I was able to find some information on fullers and have to agree, it sounds like it definitely qualifies for the worst jobs list.  Urine was used to help cleanse the wool of the oils that made it rough, however I didn’t find anything that indicated that the urine was actually stale.  However, if large amounts of urine were used, I can’t imagine it’d always be fresh.  One thing the article forgot to mention is that the urine was actually combined with a clay-like dirt referred to as Fuller’s Earth (for obvious reasons).  Now you aren’t just dealing with urine, but muddy urine - and in the freezing region of Scotland.  I cannot even imagine how cold and miserable it must have been to stamp down cloth in urine soaked mud when it’s 30 degrees outside.  Additionally, often times the best way to stamp down on the cloth was to sit down and pound at it with your feet.  I bet all those women had awesome lower abs!!!  Probably the only benefit to that job - oh, and putting food on the table, which was pretty important.  ;)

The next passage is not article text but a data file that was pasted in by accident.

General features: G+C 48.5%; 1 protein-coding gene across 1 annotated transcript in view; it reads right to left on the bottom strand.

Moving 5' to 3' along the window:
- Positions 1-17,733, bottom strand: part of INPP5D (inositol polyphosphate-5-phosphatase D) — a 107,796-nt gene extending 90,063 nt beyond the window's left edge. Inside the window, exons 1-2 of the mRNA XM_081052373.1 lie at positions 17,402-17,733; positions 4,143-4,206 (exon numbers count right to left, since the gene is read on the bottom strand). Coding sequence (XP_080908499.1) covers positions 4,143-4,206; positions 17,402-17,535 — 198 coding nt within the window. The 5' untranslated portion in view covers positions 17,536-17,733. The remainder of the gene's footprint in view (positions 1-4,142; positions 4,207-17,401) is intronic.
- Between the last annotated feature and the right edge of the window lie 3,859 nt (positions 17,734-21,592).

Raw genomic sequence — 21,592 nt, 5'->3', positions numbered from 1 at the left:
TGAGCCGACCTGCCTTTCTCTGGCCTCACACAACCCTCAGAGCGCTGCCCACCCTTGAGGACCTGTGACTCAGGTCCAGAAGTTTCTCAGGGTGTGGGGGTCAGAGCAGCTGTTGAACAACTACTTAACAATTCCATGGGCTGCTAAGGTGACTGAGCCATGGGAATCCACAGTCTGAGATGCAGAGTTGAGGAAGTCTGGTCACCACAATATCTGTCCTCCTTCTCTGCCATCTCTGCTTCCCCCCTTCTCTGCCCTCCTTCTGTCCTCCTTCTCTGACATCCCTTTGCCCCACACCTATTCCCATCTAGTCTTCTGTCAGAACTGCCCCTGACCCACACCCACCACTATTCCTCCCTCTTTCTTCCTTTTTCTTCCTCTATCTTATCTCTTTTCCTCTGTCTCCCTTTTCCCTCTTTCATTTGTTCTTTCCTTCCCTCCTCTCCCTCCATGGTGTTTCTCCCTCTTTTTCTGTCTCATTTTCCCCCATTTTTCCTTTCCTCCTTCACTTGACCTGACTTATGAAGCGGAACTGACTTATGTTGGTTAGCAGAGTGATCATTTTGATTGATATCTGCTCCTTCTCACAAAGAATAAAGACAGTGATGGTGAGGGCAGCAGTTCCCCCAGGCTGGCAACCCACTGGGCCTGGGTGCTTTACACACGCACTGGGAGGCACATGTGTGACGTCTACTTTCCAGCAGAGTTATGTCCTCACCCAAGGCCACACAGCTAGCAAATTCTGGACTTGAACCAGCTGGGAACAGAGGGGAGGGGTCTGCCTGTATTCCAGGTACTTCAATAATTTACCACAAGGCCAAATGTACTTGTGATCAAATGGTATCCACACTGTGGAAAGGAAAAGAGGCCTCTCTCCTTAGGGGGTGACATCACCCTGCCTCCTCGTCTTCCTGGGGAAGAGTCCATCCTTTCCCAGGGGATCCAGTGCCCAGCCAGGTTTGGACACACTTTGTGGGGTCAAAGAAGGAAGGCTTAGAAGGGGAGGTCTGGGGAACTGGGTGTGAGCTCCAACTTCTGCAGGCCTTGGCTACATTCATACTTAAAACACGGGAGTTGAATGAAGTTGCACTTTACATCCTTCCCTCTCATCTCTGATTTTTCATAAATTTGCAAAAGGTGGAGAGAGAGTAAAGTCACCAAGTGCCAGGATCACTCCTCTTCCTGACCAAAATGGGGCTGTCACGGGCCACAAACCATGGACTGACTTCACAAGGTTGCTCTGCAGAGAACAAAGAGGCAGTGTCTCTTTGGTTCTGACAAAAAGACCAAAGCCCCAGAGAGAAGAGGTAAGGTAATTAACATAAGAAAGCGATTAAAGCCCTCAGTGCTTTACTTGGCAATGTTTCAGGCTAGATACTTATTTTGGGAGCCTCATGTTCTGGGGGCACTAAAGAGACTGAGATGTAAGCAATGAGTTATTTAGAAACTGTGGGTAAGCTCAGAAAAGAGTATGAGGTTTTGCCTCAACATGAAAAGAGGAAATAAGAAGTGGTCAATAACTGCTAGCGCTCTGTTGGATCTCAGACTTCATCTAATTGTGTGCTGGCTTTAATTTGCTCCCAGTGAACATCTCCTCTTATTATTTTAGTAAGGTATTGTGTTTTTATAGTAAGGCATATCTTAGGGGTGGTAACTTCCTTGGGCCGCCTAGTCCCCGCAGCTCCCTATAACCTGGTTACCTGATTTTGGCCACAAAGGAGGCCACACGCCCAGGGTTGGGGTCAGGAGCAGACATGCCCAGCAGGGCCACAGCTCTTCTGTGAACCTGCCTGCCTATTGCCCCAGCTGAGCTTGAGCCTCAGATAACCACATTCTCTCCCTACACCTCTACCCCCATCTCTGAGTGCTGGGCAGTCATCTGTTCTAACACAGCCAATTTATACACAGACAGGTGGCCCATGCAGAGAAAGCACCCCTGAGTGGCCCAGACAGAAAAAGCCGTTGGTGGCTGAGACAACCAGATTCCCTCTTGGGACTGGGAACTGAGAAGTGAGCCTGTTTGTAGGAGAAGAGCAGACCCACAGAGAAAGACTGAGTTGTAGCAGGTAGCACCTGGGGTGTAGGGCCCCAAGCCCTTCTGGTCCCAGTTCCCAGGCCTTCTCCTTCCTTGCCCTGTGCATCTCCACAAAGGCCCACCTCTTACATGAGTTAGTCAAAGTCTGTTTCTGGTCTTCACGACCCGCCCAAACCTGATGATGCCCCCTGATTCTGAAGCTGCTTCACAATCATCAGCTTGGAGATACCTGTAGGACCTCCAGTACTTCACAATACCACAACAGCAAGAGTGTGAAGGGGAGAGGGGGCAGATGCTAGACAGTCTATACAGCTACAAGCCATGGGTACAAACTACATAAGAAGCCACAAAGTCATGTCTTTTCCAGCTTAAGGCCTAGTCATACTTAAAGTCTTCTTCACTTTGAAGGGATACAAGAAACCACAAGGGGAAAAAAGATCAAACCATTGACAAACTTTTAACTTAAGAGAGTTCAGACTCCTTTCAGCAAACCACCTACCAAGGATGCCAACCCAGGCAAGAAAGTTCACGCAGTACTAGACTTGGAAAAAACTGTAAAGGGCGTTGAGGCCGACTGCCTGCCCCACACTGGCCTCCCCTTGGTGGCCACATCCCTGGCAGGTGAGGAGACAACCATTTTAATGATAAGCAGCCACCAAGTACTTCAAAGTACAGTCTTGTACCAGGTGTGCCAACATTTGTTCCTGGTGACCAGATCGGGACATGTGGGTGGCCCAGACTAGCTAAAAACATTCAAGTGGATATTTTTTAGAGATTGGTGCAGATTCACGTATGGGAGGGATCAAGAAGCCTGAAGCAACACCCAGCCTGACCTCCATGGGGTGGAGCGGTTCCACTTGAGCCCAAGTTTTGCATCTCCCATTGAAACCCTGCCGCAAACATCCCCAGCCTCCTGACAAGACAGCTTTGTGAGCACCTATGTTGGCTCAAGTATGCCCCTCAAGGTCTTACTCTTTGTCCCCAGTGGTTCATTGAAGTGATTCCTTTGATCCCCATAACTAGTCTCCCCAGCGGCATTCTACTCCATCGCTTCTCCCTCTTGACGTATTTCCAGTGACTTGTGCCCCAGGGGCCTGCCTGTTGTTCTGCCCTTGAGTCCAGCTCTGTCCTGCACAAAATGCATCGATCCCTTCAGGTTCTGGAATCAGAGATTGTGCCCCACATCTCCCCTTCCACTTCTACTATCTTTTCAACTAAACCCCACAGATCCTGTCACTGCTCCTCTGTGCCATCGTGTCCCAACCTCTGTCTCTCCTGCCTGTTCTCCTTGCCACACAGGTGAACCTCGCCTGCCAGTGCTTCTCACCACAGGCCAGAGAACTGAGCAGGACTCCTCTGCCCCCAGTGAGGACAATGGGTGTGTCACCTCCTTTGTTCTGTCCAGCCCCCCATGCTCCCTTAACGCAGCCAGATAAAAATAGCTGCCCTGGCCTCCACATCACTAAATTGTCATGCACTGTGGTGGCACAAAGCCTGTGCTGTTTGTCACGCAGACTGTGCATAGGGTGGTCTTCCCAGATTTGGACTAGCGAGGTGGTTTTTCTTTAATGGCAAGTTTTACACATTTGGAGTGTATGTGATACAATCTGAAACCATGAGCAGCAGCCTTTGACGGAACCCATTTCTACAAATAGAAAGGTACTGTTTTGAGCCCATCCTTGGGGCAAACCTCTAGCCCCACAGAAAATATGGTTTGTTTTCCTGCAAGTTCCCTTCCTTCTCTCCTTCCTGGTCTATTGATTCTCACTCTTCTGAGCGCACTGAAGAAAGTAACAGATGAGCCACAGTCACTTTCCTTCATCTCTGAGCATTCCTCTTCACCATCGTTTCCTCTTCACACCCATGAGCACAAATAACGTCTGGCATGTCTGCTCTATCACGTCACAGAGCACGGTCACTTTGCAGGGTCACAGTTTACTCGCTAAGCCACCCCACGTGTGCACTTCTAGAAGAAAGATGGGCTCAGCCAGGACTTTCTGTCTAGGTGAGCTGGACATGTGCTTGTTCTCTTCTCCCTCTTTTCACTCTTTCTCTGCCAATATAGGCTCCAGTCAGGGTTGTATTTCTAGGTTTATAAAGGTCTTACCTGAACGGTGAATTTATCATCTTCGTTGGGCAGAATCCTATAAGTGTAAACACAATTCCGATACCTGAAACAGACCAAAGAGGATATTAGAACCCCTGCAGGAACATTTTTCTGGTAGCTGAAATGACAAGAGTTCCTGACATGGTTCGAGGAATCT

The leech collector was the job I also found a lot more information on.  This was a job that was mostly referred to as being done in Scotland.  The job itself was an easy one since all you had to do was wade around in water and let leeches attach themselves to your legs, however the removal of the leeches and what they could leave behind is what ultimately makes this job, well…suck.  Leeches suck until they are sated - usually about 20-40 minutes and then fall off.  As the leech collectors job was to collect leeches, they had to constantly stop to remove them from their legs lest they fall off.  A leech has three rows of teeth that attach to the skin causing a Y shaped incision on the area.  As they latch on and suck, their bodies produce a sort of chemical anesthetic that keeps the host from realizing they’ve even been bitten, so at least these hapless people didn’t have to deal with the sting of the leech attaching itself.  Removing a leech by pulling hard at it will only succeed in causing the teeth to detach from the body, leaving the teeth imbedded in the skin that would ultimately fester and cause serious infection.  The easiest ways to detach a leech are to use alcohol or heat to get them to loosen their grip and then carefully pry them off your skin.  I can’t imagine having to watch my poor legs endure that multiple times a day on a daily basis.  The water leeches usually hide out in is typically muddy and therefore usually dirty.  This could very easily lead to an infection of the bite that could very easily lead to death as there were no antibiotics back then.  Additionally, sometimes the saliva in the leech would cause ulcers to form where the bite had been.  Ew.  As if all of that weren’t enough, when a leech latches on, another chemical it produces keeps the blood from clotting.  Workers who collected leeches for a living could very easily have suffered from a lowered red blood cell count and, I can only assume, anemia.